Please use this identifier to cite or link to this item:
Scopus Web of Science® Altmetric
Type: Theses
Title: Examining the relationship between moral reasoning, cognitive reasoning and learning preferences of high-school students in selected South Australian schools
Author: Sivakumar, Sasikala
Issue Date: 2014
School/Discipline: School of Education
Abstract: Moral reasoning involves making value judgements and decisions on a particular course of action, specifically with the rightness and wrongness of that action. Through programmes in moral education, such as problem solving on moral and ethical dilemmas, the moral reasoning skills and abilities of students can be stimulated and developed. Although much research has been done with moral reasoning, there has been little research that has explored the relationship between moral reasoning and cognitive reasoning. The present study examined the effects on moral reasoning by cognitive reasoning levels and learning preferences of high school students. The study also investigated the effect of student variables (age, class, sex and school types) on the stages of moral reasoning, cognitive reasoning levels and the learning preferences of these students. The study involved 227 students from Years 9 to 12 with ages ranging from 14-18 from government, catholic and independent schools in South Australia. In order to identify the moral reasoning stages of the students, the Defining Issues Test (DIT) was administered. The cognitive reasoning levels of these students were ascertained using the Arlin Test of Formal Reasoning (ATFR) and students’ learning preferences were assessed using the Index of Leaning Styles (ILS), the Learning Preference Inventory (LPI) and the Visual, Aural, Read/Write, Kinaesthetic (VARK). The authors for DIT, ILS, LPI and VARK have posited that reliability indices reported are accurate as they have been tested with large sample sizes across a number of countries. Validation of ATFR was undertaken through multi trait, multi methods reported elsewhere and through the Rasch analysis. It was evident from the results that scores on DIT increased with age with a steady increase in moral reasoning stages from year nine to 12. In terms of sex, females outperformed males in the DIT scores but there were no differences in moral reasoning stages from the different school types. It was also found that that in the ATFR test, scores increased with age and class and although males and females fared differently in different subtests of ATFR, there was no overall significant difference in their performance. Non parametric statistics were used to identify learning preferences of these students. While there were no differences in the learning preferences between boys and girls or among the different school types, there were some differences among the different age groups. Older students had a preference for more innovative and creative type of learning as compared to younger students as measured by ILS and students in the higher grades also had a preference for different sensory modalities as compared to their younger counterparts as measured by VARK. Furthermore, it was evident from the study that DIT had strong positive associations with the ATFR Cognitive Levels as described by Arlin (1984) and the ATFR subscales. Students who had higher scores on DIT were operating at the formal reasoning level and the DIT questionnaire evoked reasoning skills around the eight schemata (Volume, Probability, Correlation, Combination, Proportional Reasoning, Mechanics and Frames). There were also interesting results from the Learning Preferences Instruments where students who were categorised as Intuitive versus Sensing learners had strong associations with DIT. The results provide evidence that DIT has some strong reasoning and critical thinking component as Intuitive Sensing learners are described as analytical and reflective learners. Structural Equation Modeling through the LISREL software was used to examine the moderating effects of sex, class and school types on the direct effects of cognitive reasoning levels on the moral reasoning stages. Through LISREL it was confirmed that girls performed better than boys on moral reasoning skills. Although the moderation effect in the performance of years nine and 10 was minimal, there was a significant relationship between cognitive reasoning levels and moral reasoning stages in senior high school. When the schools were separated using LISREL, students in catholic and independent schools performed better than students in government schools. Furthermore, LISREL was used to explore the mediating effects of students’ learning preferences on the direct effects of cognitive reasoning levels on moral reasoning stages. Moreover, this study found a number of mediating effects that were significant. Although the findings of this study may not be generalisable due to the small sample size and necessary convenience sampling they have important implications in assisting programs in schools that promote both cognitive reasoning and moral reasoning among students in the junior and senior high schools through specific professional development and teacher education programmes. Importantly, the moderator and mediation analyses present to those entrusted with developing curriculum around cognitive reasoning, moral reasoning, and the delivery of instructions in classrooms, pertinent factors and variables that need to be taken into consideration.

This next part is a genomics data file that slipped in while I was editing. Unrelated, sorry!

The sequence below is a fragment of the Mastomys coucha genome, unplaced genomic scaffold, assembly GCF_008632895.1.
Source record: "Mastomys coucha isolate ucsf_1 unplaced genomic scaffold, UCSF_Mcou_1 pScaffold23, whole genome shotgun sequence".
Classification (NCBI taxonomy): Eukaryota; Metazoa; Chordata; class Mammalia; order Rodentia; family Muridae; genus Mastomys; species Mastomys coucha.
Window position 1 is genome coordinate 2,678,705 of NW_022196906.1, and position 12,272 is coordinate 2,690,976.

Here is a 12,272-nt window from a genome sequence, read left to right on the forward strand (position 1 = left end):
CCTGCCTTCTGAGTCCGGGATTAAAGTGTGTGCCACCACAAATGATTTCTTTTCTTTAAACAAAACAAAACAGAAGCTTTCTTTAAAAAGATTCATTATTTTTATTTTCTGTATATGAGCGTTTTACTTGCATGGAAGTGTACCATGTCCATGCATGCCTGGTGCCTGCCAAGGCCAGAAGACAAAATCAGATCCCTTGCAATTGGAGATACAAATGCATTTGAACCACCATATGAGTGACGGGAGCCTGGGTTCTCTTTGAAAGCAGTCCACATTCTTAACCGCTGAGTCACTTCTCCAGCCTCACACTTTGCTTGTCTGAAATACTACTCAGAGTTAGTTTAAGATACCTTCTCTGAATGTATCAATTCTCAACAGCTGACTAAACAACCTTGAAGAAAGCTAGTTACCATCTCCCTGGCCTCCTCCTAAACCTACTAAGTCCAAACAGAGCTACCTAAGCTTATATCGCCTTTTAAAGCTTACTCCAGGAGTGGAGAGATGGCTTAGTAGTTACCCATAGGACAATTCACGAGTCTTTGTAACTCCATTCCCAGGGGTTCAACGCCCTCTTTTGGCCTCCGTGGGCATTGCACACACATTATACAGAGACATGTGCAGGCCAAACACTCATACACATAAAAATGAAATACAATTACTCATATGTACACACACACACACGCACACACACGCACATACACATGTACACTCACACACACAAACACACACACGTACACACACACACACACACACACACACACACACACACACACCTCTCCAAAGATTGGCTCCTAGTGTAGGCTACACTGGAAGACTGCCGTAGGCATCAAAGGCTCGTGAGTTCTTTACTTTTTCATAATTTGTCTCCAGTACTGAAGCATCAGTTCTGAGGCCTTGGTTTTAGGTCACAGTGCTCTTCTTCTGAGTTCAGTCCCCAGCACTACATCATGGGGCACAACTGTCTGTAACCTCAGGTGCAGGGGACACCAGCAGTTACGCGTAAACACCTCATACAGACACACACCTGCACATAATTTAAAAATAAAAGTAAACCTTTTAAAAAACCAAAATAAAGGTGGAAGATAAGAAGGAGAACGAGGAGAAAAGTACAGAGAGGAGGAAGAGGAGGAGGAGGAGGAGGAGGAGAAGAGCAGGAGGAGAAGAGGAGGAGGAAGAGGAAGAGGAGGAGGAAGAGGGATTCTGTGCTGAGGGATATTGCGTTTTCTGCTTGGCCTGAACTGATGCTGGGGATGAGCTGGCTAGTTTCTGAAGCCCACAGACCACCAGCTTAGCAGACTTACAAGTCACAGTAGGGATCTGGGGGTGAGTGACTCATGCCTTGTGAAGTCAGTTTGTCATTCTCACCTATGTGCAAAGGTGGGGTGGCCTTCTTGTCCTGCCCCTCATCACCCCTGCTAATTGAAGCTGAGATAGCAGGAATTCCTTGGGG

Advisor: Burley, Stephanie
Dawson, Christopher
Matthews, Brian
Dissertation Note: Thesis (Ph.D.) -- University of Adelaide, School of Education 2014
Keywords: moral reasoning
cognitive reasoning
learning preferences
Provenance: Copyright material removed from digital thesis. See print copy in University of Adelaide Library for full text.
This electronic version is made publicly available by the University of Adelaide in accordance with its open access policy for student theses. Copyright in this thesis remains with the author. This thesis may incorporate third party material which has been used by the author pursuant to Fair Dealing exceptions. If you are the owner of any included third party copyright material you wish to be removed from this electronic version, please complete the take down form located at:
DOI: 10.4225/55/58ae7d78de109
Appears in Collections:Research Theses

Files in This Item:
File Description SizeFormat 
01front.pdf266.53 kBAdobe PDFView/Open
02whole.pdf4.3 MBAdobe PDFView/Open
  Restricted Access
Library staff access only422.38 kBAdobe PDFView/Open
  Restricted Access
Library staff access only5.31 MBAdobe PDFView/Open

Items in DSpace are protected by copyright, with all rights reserved, unless otherwise indicated.